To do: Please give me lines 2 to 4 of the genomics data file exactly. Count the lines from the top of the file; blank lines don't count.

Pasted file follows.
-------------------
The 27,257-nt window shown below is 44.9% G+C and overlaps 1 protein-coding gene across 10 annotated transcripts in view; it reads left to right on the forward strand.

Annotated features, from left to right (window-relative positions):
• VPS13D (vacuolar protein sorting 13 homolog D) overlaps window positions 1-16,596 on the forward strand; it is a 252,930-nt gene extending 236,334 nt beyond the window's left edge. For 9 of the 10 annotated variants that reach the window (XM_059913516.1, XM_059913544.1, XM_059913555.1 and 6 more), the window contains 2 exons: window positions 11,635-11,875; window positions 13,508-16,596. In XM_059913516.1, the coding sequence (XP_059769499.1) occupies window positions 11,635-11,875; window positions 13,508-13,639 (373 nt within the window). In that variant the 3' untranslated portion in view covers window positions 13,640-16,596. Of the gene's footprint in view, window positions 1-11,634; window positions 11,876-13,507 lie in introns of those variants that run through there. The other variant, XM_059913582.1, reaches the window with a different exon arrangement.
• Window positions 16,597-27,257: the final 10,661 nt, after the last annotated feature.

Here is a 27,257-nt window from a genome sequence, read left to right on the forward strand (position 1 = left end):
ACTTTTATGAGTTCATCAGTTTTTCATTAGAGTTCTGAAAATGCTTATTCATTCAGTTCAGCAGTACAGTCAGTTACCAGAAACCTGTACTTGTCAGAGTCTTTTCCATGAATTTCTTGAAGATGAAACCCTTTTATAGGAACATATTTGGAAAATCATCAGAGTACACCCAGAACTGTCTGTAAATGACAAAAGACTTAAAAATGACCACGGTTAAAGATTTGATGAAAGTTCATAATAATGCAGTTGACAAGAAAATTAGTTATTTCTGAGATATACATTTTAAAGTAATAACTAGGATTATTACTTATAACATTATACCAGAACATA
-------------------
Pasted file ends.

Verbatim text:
Annotated features, from left to right (window-relative positions):
• VPS13D (vacuolar protein sorting 13 homolog D) overlaps window positions 1-16,596 on the forward strand; it is a 252,930-nt gene extending 236,334 nt beyond the window's left edge. For 9 of the 10 annotated variants that reach the window (XM_059913516.1, XM_059913544.1, XM_059913555.1 and 6 more), the window contains 2 exons: window positions 11,635-11,875; window positions 13,508-16,596. In XM_059913516.1, the coding sequence (XP_059769499.1) occupies window positions 11,635-11,875; window positions 13,508-13,639 (373 nt within the window). In that variant the 3' untranslated portion in view covers window positions 13,640-16,596. Of the gene's footprint in view, window positions 1-11,634; window positions 11,876-13,507 lie in introns of those variants that run through there. The other variant, XM_059913582.1, reaches the window with a different exon arrangement.
• Window positions 16,597-27,257: the final 10,661 nt, after the last annotated feature.